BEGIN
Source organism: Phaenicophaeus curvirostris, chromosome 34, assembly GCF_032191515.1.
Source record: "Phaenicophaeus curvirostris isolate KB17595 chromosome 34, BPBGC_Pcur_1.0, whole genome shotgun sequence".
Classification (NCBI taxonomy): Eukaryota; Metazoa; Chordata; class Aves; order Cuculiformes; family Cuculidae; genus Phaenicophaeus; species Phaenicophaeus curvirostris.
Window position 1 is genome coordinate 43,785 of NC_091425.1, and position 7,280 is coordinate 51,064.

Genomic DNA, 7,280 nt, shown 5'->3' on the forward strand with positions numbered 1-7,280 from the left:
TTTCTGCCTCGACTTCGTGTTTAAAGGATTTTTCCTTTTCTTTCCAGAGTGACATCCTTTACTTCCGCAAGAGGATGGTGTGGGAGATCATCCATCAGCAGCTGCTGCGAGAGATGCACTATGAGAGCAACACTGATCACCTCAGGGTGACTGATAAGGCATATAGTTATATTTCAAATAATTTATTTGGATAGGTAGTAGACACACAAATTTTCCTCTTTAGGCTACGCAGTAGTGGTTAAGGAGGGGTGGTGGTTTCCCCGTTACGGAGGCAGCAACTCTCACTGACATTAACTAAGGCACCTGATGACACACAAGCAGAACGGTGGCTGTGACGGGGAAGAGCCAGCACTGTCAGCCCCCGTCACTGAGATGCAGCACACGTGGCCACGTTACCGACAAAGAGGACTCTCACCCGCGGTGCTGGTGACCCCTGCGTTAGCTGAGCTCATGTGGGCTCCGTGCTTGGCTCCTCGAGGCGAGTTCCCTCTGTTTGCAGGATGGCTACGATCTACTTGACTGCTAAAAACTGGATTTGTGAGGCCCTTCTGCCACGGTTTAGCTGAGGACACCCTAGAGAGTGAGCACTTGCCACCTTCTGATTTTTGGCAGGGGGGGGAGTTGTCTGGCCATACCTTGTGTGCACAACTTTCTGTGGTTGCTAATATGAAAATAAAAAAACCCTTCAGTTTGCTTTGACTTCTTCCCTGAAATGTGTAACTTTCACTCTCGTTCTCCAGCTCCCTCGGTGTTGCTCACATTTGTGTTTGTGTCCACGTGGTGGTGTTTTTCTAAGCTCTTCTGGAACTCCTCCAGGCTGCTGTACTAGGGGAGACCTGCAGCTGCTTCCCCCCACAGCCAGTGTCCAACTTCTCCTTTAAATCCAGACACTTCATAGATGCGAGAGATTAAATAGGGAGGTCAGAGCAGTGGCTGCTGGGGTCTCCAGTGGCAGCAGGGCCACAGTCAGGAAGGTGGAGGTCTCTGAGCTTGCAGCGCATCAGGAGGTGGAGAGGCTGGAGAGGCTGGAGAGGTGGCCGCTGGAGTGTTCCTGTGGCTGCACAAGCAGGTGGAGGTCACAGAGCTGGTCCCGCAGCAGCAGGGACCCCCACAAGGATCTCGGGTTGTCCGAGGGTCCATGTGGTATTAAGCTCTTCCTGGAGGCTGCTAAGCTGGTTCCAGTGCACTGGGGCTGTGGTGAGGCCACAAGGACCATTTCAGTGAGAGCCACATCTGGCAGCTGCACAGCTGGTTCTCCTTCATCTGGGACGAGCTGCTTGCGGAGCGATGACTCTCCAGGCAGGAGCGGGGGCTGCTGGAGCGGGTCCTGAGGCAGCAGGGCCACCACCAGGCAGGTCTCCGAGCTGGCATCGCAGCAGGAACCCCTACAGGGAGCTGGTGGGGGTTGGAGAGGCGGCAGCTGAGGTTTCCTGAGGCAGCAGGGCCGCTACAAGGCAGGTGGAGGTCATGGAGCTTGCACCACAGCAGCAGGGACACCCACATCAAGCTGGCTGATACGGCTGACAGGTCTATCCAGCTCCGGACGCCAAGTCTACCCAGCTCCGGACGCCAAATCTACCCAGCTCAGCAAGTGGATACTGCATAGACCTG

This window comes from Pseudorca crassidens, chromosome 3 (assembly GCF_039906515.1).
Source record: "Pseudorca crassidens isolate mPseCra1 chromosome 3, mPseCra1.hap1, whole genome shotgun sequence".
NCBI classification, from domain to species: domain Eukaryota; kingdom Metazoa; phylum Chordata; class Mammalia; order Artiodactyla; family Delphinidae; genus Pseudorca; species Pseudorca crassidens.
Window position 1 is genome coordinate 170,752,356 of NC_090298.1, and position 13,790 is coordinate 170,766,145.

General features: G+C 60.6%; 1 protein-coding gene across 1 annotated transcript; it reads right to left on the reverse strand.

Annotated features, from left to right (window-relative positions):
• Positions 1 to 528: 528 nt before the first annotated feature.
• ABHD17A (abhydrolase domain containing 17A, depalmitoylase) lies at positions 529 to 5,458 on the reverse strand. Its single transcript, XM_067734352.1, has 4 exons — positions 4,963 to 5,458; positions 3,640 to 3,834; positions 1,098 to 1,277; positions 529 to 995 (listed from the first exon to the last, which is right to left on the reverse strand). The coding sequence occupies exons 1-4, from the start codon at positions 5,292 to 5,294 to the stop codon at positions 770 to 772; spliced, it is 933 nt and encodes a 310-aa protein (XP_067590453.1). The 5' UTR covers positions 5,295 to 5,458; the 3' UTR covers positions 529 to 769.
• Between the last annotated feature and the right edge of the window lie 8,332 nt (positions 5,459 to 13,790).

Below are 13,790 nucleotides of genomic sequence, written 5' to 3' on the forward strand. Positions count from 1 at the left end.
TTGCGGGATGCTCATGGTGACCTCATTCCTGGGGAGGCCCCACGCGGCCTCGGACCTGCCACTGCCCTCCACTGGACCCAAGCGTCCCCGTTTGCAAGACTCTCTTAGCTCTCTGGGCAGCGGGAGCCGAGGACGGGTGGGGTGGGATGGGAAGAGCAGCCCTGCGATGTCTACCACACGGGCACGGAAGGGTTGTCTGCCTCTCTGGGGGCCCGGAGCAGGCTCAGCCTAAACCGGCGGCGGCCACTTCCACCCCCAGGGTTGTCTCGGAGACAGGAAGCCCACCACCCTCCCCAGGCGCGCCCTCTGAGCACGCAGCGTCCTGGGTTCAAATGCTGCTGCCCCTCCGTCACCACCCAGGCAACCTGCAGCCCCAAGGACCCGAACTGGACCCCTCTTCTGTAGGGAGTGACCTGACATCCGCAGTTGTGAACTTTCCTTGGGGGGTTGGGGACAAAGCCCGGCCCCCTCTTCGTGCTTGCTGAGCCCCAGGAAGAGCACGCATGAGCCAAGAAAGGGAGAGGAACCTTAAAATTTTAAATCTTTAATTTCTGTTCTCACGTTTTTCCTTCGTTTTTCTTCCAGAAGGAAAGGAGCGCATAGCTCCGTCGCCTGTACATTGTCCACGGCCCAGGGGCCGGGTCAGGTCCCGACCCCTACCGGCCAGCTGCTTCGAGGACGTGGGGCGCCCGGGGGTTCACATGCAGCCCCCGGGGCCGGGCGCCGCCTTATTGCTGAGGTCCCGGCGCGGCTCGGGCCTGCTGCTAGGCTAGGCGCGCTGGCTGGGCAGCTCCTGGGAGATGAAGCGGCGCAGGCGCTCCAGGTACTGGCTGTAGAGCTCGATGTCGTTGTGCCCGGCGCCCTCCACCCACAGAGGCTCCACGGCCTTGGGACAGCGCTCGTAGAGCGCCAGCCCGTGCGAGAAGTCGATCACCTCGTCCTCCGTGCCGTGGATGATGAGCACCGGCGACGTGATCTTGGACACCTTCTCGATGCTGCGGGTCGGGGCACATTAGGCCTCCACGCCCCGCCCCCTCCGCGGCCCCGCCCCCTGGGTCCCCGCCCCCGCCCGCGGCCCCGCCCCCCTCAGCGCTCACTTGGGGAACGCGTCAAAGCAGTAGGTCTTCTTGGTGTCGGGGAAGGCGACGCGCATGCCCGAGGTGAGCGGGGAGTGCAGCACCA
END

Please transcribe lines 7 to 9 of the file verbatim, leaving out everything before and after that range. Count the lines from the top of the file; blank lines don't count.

This window comes from Pseudorca crassidens, chromosome 3 (assembly GCF_039906515.1).
Source record: "Pseudorca crassidens isolate mPseCra1 chromosome 3, mPseCra1.hap1, whole genome shotgun sequence".
NCBI classification, from domain to species: domain Eukaryota; kingdom Metazoa; phylum Chordata; class Mammalia; order Artiodactyla; family Delphinidae; genus Pseudorca; species Pseudorca crassidens.